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Old 29th Oct 2018, 09:27
  #16346 (permalink)  
 
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Originally Posted by BAengineer View Post
Can I suggest you rephrase that as it comes across as rather racist. What is wrong with allowing in more computer graduates from India and restricting beggars from Romania?
I guess it does; but the point I was rather clumsily trying to make was that by and large our European friends tend to arrive here without the baggage of rather large extended families, and are for the most part young working people with no, or very small families that are not a big pull on the welfare koffers. They are often also short term residents, happy to return to their countries of origin as their economic and social circumstances require. The level of immigration and the jobs that we will be looking to fill post brexit will require a broader spread of people than computer graduates too.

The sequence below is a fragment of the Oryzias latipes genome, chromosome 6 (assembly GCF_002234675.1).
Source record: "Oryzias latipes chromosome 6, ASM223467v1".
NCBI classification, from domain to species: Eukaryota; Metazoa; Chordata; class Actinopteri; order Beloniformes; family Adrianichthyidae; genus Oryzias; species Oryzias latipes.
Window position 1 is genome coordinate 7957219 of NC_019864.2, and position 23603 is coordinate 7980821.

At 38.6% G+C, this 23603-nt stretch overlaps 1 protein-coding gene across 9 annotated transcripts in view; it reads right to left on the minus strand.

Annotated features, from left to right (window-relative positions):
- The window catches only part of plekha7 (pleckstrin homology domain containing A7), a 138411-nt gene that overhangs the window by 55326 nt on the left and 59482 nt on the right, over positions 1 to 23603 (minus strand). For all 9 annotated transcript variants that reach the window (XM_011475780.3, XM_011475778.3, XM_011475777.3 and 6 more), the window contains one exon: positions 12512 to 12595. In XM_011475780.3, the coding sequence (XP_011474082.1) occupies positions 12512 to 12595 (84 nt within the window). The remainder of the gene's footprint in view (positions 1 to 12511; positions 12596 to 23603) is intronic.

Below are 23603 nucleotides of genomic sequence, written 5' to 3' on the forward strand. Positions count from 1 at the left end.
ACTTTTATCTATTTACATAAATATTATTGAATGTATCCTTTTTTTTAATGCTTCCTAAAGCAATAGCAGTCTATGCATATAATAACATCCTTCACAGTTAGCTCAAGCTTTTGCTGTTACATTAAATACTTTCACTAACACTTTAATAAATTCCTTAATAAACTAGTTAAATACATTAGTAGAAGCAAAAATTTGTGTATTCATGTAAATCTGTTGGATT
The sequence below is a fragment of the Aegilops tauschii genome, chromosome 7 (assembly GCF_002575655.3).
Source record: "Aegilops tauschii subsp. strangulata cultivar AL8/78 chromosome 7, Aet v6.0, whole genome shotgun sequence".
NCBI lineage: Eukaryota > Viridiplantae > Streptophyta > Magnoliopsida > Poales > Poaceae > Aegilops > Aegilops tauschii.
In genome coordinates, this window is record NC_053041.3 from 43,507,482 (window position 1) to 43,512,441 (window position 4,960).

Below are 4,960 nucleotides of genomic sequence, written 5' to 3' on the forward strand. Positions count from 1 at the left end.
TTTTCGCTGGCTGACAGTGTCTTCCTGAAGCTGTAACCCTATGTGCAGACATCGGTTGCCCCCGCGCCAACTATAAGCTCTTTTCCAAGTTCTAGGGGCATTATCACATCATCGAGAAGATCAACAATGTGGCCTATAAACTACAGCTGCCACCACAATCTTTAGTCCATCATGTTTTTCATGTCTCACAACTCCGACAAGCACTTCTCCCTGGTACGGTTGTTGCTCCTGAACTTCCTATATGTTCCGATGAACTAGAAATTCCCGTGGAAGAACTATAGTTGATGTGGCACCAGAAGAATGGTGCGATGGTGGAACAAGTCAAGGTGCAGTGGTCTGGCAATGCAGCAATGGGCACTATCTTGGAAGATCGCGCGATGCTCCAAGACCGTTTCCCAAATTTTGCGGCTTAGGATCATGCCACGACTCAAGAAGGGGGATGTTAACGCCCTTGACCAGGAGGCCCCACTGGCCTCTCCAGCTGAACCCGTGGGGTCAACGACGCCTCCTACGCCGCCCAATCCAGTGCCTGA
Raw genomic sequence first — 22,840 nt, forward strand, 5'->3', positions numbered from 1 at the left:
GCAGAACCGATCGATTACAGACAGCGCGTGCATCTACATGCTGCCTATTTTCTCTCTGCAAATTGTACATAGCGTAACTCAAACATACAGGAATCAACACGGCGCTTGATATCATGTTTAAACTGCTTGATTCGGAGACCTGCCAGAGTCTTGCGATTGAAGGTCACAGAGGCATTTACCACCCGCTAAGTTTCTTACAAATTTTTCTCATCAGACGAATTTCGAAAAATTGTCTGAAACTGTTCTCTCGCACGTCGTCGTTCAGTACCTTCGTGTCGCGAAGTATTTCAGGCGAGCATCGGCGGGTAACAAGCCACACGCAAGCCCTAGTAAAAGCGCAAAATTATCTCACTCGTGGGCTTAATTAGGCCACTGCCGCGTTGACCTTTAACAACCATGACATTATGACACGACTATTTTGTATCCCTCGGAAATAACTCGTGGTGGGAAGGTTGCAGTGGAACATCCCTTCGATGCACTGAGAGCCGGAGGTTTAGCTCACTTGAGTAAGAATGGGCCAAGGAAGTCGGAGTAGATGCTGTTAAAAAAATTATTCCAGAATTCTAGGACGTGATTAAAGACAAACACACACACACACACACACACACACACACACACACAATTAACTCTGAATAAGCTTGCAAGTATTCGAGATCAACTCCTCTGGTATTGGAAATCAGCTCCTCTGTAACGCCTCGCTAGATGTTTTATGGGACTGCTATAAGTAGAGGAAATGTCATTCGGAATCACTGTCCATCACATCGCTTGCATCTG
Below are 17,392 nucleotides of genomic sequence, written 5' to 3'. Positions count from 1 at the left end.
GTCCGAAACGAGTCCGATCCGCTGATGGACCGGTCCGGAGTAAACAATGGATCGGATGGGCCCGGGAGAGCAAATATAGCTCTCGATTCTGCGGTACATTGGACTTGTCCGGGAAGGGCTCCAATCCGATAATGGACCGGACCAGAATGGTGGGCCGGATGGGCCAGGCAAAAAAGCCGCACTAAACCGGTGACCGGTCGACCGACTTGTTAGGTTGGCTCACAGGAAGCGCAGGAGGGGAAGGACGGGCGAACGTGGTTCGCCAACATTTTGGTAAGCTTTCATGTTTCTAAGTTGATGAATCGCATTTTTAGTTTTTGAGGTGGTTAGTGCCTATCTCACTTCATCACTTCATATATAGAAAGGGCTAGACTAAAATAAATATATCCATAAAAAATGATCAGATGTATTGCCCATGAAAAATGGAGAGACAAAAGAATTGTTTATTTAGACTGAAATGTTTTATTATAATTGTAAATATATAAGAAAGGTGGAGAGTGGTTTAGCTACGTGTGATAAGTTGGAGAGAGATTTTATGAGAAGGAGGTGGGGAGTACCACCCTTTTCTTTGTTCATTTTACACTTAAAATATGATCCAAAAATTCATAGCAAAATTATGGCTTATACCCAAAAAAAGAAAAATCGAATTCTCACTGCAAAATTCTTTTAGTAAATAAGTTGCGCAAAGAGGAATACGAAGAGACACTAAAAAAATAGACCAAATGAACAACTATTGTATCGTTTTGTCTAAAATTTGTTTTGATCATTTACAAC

I would say that characterising all Romanians as beggars may also smell a little of racism!!
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Old 29th Oct 2018, 10:14
  #16347 (permalink)